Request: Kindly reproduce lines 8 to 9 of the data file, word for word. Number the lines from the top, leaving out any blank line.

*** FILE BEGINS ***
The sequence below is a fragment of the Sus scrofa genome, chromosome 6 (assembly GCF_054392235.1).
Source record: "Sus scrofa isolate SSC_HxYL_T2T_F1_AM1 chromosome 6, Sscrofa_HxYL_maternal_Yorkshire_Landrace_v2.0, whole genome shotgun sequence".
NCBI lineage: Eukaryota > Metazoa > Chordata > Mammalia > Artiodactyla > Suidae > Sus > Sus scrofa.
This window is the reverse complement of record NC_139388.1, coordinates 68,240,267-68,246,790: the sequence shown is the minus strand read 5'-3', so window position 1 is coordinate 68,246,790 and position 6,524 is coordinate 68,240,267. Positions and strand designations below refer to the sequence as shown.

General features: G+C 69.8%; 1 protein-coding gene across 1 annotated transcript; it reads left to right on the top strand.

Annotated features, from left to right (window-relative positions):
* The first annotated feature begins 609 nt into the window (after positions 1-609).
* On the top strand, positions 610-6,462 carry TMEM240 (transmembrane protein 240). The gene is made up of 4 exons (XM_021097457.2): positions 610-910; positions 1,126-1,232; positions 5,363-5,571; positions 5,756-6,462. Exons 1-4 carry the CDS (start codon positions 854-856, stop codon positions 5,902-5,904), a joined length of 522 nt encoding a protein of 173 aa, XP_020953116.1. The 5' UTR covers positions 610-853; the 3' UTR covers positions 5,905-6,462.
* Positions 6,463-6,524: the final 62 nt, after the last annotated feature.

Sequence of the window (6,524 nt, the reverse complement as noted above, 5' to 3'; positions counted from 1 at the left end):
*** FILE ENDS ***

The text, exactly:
* On the top strand, positions 610-6,462 carry TMEM240 (transmembrane protein 240). The gene is made up of 4 exons (XM_021097457.2): positions 610-910; positions 1,126-1,232; positions 5,363-5,571; positions 5,756-6,462. Exons 1-4 carry the CDS (start codon positions 854-856, stop codon positions 5,902-5,904), a joined length of 522 nt encoding a protein of 173 aa, XP_020953116.1. The 5' UTR covers positions 610-853; the 3' UTR covers positions 5,905-6,462.
* Positions 6,463-6,524: the final 62 nt, after the last annotated feature.